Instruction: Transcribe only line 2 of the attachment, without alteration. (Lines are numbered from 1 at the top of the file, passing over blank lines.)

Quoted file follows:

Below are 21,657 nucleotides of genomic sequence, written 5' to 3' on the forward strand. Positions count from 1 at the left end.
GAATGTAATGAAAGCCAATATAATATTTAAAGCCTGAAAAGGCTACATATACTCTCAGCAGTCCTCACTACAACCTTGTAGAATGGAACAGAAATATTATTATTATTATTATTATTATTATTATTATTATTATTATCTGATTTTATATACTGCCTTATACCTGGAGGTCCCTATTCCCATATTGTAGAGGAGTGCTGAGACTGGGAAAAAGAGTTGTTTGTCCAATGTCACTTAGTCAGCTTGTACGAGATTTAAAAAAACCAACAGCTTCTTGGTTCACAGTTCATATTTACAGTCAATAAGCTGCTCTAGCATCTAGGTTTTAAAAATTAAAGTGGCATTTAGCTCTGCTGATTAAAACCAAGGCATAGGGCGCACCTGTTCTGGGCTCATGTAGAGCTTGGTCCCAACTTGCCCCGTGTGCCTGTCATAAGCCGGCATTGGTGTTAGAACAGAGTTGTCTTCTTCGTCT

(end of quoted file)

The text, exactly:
GAATGTAATGAAAGCCAATATAATATTTAAAGCCTGAAAAGGCTACATATACTCTCAGCAGTCCTCACTACAACCTTGTAGAATGGAACAGAAATATTATTATTATTATTATTATTATTATTATTATTATTATTATCTGATTTTATATACTGCCTTATACCTGGAGGTCCCTATTCCCATATTGTAGAGGAGTGCTGAGACTGGGAAAAAGAGTTGTTTGTCCAATGTCACTTAGTCAGCTTGTACGAGATTTAAAAAAACCAACAGCTTCTTGGTTCACAGTTCATATTTACAGTCAATAAGCTGCTCTAGCATCTAGGTTTTAAAAATTAAAGTGGCATTTAGCTCTGCTGATTAAAACCAAGGCATAGGGCGCACCTGTTCTGGGCTCATGTAGAGCTTGGTCCCAACTTGCCCCGTGTGCCTGTCATAAGCCGGCATTGGTGTTAGAACAGAGTTGTCTTCTTCGTCT